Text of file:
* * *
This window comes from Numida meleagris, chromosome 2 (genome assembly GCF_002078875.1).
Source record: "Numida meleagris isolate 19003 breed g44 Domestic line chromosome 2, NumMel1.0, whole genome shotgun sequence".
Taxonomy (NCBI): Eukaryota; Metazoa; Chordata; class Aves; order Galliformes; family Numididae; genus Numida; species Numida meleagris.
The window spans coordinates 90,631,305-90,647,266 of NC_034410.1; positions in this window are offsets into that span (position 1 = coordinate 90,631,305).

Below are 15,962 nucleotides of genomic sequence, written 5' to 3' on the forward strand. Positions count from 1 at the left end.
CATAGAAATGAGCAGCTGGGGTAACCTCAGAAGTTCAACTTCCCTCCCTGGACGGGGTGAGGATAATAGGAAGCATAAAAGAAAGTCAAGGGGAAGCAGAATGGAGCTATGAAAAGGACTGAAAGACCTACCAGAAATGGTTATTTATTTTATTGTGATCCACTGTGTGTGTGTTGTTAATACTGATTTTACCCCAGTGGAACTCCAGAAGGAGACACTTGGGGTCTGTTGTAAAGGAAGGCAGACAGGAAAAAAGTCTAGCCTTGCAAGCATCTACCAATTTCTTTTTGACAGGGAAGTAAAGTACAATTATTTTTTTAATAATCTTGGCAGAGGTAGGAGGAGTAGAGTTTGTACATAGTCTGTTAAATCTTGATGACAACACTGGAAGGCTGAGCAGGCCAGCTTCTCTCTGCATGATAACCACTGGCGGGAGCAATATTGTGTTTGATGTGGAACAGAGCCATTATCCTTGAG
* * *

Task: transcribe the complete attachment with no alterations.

This window comes from Numida meleagris, chromosome 2 (genome assembly GCF_002078875.1).
Source record: "Numida meleagris isolate 19003 breed g44 Domestic line chromosome 2, NumMel1.0, whole genome shotgun sequence".
Taxonomy (NCBI): Eukaryota; Metazoa; Chordata; class Aves; order Galliformes; family Numididae; genus Numida; species Numida meleagris.
The window spans coordinates 90,631,305-90,647,266 of NC_034410.1; positions in this window are offsets into that span (position 1 = coordinate 90,631,305).

Below are 15,962 nucleotides of genomic sequence, written 5' to 3' on the forward strand. Positions count from 1 at the left end.
CATAGAAATGAGCAGCTGGGGTAACCTCAGAAGTTCAACTTCCCTCCCTGGACGGGGTGAGGATAATAGGAAGCATAAAAGAAAGTCAAGGGGAAGCAGAATGGAGCTATGAAAAGGACTGAAAGACCTACCAGAAATGGTTATTTATTTTATTGTGATCCACTGTGTGTGTGTTGTTAATACTGATTTTACCCCAGTGGAACTCCAGAAGGAGACACTTGGGGTCTGTTGTAAAGGAAGGCAGACAGGAAAAAAGTCTAGCCTTGCAAGCATCTACCAATTTCTTTTTGACAGGGAAGTAAAGTACAATTATTTTTTTAATAATCTTGGCAGAGGTAGGAGGAGTAGAGTTTGTACATAGTCTGTTAAATCTTGATGACAACACTGGAAGGCTGAGCAGGCCAGCTTCTCTCTGCATGATAACCACTGGCGGGAGCAATATTGTGTTTGATGTGGAACAGAGCCATTATCCTTGAG